We see this idea of “typological fulfillment” in several allusive ways Psalm 69 shows up in the NT. While on the cross, the soldiers offer Jesus “wine mixed with gall” to drink (Matt 27:34). The soldiers mock Him, offering Him “sour wine” (Luke 23:36), which later He did indeed drink (John 19:28-29). John explicitly says in 19:28 that Jesus knowingly asked for the drink “in order to fulfill Scripture.” This is likely an allusion to Psalm 69:21 – “They gave me poison for food, and for my thirst they gave me sour wine to drink.” The Matthew and Luke references likely allude to the same passage, though they are not as explicit about the act fulfilling Scripture.

Again we see that the reference in Psalm 69:21 is not what one might expect of a “literal prophecy.” David writes it straightforward. He does not say, “Just as I needed drink and my enemies gave me sour wine instead of water, so the same will happen to the Messiah.” But the experiences of David are “filled up” in Christ in such a way that Jesus can be said to “fulfill Scripture” when asking for a drink on the cross.

But the Christological allusions/quotes are not the only application of this psalm in the NT. Paul uses it again in Romans 11:9-10, quoting quite freely from Psalm 69:22-23. In the psalm, David is praying an imprecation upon his enemies. This means he prays that God will bring them divine justice in order to pay them back for their crimes against him. Paul’s use of this psalm is ironic, since Paul uses it to refer to hard-hearted Jews who rejected their Messiah. I would imagine that many Israelites were not so fond of Paul’s use of this passage in application to them.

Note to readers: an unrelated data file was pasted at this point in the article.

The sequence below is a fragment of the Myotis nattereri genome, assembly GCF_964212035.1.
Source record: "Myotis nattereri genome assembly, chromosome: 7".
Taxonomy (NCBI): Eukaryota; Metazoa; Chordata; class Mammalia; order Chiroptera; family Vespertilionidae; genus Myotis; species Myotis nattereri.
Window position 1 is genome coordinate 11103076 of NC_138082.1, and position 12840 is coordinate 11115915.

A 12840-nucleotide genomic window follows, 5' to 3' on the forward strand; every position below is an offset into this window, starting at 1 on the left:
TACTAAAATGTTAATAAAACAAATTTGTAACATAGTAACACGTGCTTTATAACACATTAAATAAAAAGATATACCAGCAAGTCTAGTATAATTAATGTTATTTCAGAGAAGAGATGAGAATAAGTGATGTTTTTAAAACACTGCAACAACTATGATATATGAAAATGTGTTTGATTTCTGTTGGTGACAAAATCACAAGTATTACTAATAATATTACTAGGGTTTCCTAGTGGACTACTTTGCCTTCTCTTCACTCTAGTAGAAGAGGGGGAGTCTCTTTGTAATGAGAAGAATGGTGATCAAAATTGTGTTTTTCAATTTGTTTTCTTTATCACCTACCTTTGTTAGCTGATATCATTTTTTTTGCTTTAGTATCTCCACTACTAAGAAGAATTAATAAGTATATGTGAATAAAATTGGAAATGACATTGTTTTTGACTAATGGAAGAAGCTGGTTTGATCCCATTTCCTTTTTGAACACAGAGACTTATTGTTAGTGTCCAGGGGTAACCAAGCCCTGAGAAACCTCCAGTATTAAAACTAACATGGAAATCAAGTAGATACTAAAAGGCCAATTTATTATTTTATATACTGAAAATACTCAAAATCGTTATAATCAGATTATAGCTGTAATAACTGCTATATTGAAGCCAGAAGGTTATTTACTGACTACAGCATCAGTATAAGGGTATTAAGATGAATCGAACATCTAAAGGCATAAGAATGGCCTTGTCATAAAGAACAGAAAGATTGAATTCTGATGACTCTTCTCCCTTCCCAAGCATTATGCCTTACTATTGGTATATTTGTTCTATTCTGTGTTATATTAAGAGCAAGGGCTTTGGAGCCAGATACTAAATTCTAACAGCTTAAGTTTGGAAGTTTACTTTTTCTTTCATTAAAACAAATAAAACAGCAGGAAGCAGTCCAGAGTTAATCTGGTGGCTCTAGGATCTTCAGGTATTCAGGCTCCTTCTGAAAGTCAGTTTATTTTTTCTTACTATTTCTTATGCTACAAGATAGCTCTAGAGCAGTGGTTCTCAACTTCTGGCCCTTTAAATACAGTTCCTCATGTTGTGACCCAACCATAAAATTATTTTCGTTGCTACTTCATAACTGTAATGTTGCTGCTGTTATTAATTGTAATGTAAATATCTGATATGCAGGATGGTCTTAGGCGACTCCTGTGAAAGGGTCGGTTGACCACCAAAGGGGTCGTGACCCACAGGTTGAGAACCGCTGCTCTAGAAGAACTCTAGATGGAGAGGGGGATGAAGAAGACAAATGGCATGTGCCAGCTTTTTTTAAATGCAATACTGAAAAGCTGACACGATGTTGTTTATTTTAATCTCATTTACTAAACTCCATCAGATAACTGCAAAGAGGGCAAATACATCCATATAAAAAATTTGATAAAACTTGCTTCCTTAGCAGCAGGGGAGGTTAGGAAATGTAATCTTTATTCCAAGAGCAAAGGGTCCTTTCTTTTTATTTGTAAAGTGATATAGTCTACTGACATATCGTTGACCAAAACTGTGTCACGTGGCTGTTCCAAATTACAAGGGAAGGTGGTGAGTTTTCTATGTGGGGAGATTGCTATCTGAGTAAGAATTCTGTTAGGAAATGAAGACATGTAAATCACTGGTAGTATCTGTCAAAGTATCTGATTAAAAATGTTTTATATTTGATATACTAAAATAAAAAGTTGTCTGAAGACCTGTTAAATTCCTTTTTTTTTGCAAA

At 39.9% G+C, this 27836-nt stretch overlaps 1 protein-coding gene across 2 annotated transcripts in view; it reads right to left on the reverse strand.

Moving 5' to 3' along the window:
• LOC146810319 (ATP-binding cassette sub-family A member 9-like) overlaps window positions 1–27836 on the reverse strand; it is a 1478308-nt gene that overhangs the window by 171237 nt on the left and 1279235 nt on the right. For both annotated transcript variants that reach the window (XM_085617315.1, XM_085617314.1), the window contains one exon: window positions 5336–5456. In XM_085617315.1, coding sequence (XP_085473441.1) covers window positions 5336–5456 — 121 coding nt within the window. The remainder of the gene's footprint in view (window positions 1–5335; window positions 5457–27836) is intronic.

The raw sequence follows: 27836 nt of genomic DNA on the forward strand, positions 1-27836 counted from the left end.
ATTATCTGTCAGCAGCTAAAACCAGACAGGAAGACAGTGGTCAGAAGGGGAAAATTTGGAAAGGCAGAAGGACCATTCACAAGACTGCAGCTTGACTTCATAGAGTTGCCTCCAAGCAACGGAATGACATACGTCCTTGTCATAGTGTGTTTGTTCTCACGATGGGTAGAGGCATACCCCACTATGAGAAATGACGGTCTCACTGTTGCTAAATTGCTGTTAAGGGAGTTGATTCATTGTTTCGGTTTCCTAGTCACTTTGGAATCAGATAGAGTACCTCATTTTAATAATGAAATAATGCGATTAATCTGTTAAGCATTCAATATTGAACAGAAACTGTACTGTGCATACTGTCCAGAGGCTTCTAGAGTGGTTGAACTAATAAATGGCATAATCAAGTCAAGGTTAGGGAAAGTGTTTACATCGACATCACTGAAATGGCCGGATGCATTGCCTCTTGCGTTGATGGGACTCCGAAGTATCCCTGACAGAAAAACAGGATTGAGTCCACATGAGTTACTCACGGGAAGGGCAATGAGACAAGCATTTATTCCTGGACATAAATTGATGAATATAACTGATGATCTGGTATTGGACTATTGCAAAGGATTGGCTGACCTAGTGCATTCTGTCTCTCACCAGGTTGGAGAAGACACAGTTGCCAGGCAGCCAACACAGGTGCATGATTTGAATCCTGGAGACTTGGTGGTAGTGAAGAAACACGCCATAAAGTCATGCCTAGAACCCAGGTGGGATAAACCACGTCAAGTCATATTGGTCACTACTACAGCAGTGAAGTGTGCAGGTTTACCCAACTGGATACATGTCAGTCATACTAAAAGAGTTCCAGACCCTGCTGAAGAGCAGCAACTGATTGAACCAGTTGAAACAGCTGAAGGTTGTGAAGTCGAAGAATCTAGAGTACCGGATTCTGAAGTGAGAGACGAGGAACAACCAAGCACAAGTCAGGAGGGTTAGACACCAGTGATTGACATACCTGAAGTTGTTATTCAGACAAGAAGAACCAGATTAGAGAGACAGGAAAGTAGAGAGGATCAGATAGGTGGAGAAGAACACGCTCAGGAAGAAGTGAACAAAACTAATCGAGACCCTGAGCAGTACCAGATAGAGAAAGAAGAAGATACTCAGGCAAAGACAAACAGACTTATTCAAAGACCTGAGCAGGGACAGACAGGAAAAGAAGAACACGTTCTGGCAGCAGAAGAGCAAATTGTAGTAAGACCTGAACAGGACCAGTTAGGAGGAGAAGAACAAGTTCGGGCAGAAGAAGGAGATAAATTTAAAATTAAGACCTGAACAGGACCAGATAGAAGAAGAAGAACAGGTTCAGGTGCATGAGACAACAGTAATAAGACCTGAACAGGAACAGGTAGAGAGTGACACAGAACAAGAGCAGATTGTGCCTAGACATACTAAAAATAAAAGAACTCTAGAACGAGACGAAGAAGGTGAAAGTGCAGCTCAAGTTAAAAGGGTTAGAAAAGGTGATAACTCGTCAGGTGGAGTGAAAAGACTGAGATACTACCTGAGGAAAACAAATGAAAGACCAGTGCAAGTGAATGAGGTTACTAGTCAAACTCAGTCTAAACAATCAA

Finally, Acts 1:20 also makes use of Psalm 69:25. Again, the original context in the psalm is an imprecation against David’s enemies. In Acts 1, Peter addresses the fellow believers concerning the traitor Judas. He applies the words of Psalm 69:25 to Judas, as if the words were meant for him all along. And from God’s perspective, they were (typologically), though they had historical reference to David’s enemies as well. Just as the words and experiences of the Righteous Sufferer David in Psalm 69 are typified in Jesus, so the enemies of that psalmist are typified in Judas.

Stepping back, what we see regarding the OT in the NT and its relation to “fulfilled prophecy” is that the issue is quite a bit more complex than just saying the NT fulfills the meaning of the OT. Countless books have been written on the subject, but for further study, one of the best (in my opinion) is Greg Beale’s Handbook on the New Testament Use of the Old Testament: Exegesis and Interpretation (Baker, 2012), which acts as a guide to learning how to handle the quotes and what to look for. Another great resource is Commentary on the New Testament Use of the Old Testament (edited by Beale and D. A. Carson; Baker 2007). Each book of the Bible is dealt with by an expert Bible scholar and every quote in the NT is treated with discussion. Both of these are good starting points to aid the interested student of Scripture in more research.